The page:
Perfect calamari without a deep-fryer or grill in sight

On the east coast of the Adriatic, squid is simply sautéed

By , Special to The Christian Science Monitor

Few people realize that agile squid are, in fact, shell-less mollusks and distant cousins of mussels, scallops, and clams.

But squid is rarely prepared so that it tastes as delicate and mouthwatering as fresh steamers or pan-seared scallops. In most restaurants, and, I'm sad to say, my own kitchen, it's often rubbery and nearly tasteless, a textured complement to whatever else it was cooked with. Many eateries simply toss it in the deep-fryer and let salt, oil, and tartar sauce take over from there.

But here on the eastern coast of the Adriatic, squid finally gets its due.

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From the cobbled streets of Kotor to the snowcapped mountains of Slovenia, even the lowliest bistro serves a calamari dish that's delicate, tasty, and straightforward. The people of Yugoslavia disagree about a lot of things, but when it comes to squid they're all on the same page: Cook it quickly, they say, with olive oil garlic, and basil and serve it with wedges of lemon.

For nearly two decades, restaurateur Leo Licof has been serving traditional- style calamari to diners at Okarina in Bled, Slovenia, long regarded as one of the best restaurants in the region.

"It's simple to prepare, but is praised by our guests," says Mr. Licof, who learned the technique decades ago while working on the island of Hvar on Croatia's Dalmatian coast.

The people of Hvar and other parts of the eastern Adriatic honed their squid recipes out of necessity.

These days, tourism draws hordes of visitors to the Croatian and Montenegrin coasts, where picturesque Venetian-style towns perch between stunning mountains and bright shining sea. But 50 years ago, there was little tourism, and the people of Dalmatia and the Bay of Kotor were extremely poor.

"It was a starving place, worse than Ireland," says Licof, recalling the stories told to him by old-timers in the early 1970s. "Peasants often had no boats and were dependent on fish that came close to shore like calamari."

You can usually catch cleaned squid at supermarket fish counters. This saves the inconvenience of cleaning them. But if not, here's how it's done: (1) Remove the innards and plastic-like quill from each body. (2) Cut the tentacles just beneath the eye and, if you find a hard beak attached, remove it. (3) Rinse and retain the tentacles and now-hollow body piece and discard the rest.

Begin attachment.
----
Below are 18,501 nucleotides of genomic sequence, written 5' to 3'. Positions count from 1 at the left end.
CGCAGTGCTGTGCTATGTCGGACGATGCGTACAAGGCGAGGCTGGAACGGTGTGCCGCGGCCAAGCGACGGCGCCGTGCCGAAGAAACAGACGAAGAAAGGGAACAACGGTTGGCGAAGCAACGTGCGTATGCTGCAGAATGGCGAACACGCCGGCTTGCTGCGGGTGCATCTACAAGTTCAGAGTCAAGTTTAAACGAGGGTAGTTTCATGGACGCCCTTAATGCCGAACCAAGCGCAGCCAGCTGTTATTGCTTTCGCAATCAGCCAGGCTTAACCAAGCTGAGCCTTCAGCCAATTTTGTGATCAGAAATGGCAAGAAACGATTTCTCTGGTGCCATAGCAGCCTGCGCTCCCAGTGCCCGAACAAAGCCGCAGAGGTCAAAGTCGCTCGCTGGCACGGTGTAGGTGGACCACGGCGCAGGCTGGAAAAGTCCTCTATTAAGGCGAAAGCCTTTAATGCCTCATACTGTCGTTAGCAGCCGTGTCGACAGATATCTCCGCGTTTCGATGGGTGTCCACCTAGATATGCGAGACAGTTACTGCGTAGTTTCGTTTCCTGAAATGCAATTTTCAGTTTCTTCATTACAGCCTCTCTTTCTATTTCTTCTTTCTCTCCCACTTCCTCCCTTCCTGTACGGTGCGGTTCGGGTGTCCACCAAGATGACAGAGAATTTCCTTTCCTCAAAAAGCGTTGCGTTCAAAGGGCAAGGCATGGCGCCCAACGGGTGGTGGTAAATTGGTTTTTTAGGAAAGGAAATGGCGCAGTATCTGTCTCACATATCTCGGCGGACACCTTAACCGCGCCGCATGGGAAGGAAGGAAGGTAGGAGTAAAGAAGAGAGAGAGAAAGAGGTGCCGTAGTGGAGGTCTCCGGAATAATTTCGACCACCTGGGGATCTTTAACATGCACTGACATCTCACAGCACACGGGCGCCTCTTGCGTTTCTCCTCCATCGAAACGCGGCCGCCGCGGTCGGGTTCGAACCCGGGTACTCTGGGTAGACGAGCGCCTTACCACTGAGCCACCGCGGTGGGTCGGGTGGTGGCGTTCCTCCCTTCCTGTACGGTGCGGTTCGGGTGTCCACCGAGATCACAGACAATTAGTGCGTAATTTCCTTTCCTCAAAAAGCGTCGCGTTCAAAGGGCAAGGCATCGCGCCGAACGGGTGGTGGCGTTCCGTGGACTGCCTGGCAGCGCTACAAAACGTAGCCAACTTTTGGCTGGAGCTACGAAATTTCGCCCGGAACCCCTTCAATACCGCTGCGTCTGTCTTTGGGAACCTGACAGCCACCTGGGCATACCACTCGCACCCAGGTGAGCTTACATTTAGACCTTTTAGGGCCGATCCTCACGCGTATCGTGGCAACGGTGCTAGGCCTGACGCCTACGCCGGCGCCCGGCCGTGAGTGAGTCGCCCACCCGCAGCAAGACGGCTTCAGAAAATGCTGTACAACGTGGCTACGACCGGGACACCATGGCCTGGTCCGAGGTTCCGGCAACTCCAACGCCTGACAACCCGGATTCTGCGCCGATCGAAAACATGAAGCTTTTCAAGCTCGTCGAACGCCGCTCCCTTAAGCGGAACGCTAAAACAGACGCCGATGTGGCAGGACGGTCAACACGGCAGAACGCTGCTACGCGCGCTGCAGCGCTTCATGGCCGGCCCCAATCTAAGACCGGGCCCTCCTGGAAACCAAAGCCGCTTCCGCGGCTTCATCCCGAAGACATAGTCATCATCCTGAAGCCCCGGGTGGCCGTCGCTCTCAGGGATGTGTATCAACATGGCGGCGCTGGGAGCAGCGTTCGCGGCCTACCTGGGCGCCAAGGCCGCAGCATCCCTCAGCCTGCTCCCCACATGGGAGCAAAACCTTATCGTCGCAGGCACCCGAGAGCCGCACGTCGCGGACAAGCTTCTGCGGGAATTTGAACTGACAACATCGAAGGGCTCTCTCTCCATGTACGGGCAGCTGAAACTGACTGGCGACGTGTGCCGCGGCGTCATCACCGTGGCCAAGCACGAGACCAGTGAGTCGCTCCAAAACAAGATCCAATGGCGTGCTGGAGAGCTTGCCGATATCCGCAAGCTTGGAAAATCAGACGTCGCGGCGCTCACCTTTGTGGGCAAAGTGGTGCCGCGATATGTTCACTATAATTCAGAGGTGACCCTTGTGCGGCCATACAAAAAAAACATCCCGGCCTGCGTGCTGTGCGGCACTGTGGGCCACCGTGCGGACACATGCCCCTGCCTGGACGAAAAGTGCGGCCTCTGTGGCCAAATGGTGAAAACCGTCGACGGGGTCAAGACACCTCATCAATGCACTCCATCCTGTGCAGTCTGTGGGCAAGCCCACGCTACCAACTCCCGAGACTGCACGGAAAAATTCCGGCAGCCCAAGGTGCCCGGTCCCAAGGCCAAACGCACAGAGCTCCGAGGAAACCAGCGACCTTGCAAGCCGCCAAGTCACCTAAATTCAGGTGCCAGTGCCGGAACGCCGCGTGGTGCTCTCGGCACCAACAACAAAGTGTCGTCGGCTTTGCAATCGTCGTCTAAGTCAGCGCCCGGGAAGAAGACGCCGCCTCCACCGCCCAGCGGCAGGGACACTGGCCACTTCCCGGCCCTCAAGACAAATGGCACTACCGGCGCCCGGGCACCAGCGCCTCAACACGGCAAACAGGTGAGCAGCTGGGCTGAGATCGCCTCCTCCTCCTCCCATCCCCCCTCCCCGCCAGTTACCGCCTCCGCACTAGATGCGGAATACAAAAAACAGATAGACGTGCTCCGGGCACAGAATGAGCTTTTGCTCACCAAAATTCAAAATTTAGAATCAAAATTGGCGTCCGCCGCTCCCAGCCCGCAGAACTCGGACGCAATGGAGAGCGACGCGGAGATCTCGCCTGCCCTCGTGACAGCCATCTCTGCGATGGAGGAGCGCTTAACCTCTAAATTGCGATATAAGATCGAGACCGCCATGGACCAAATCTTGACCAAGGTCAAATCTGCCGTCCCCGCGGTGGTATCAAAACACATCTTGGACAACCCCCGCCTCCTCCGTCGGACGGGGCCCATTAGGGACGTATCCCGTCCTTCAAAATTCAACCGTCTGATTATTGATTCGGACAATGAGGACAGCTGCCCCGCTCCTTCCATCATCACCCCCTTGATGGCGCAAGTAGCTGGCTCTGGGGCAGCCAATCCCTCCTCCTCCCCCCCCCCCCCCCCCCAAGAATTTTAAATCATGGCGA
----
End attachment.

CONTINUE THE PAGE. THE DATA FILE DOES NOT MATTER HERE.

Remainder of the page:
Smaller squid are more tender, so for this recipe, select ones whose rocket-shaped body section is about two inches long. Some swear by frozen squid because freezing tenderizes it, but Licof prefers fresh.

Either way, prepare by cutting the body in half, lengthwise, and flattening the resulting pieces. The tentacles of a small squid can be cooked as one mop-like piece.

The calamari should be cooked in olive oil in a hot saucepan or wok. "Too much liquid makes calamari rubbery," Licof warns. "They have enough water in and of themselves, so don't add any liquid other than the oil."

After just a couple minutes, any additional ingredients are added. The traditional recipe calls for chopped garlic and basil, but Licof adds soy sauce and salt to bring out the taste. After waiting a few moments to let the garlic turn slightly golden, the dish is served with lemon and parsley.

Of course, the Adriatic region has produced many alternative recipes. On Hvar, islanders who don't want to deal with the bother of cleaning simply bake the entire mollusk and sort it out on the plate. At Venice's Trattoria da Remigio, one of the city's better seafood eateries, they cook squid uncleaned in its own ink, which gives it a distinctive black color and a strong sealike flavor.

Larger squid tend to be tough when pan-fried, so Licof recommends baking and stuffing the cleaned bodies with diced tentacles, vegetables, and prosciutto. Really large squid can be softened by stewing them in tomato sauce or fish broth. The flesh will toughen at first, but after a half-hour or so will become tender.

Adriatic Calamari, Okarina Style

3 tablespoons extra-virgin olive oil

1 pound fresh squid, cleaned

2 cloves garlic, chopped

6 to 8 basil leaves, chopped

1 tablespoon soy sauce

Salt to taste

Lemon wedges

Handful of chopped parsley

Heat olive oil in a wok or saucepan over medium-high heat. When hot, add squid.

Cook 5 to 7 minutes, stirring periodically, then add the garlic, basil, soy sauce, and salt. Cook for a few moments, allowing garlic to brown slightly. Put on plates, and serve with lemon wedges and parsley. At the table, add a few drops of extra-virgin olive oil.

Serves 2 as a main course; 4 as an appetizer.

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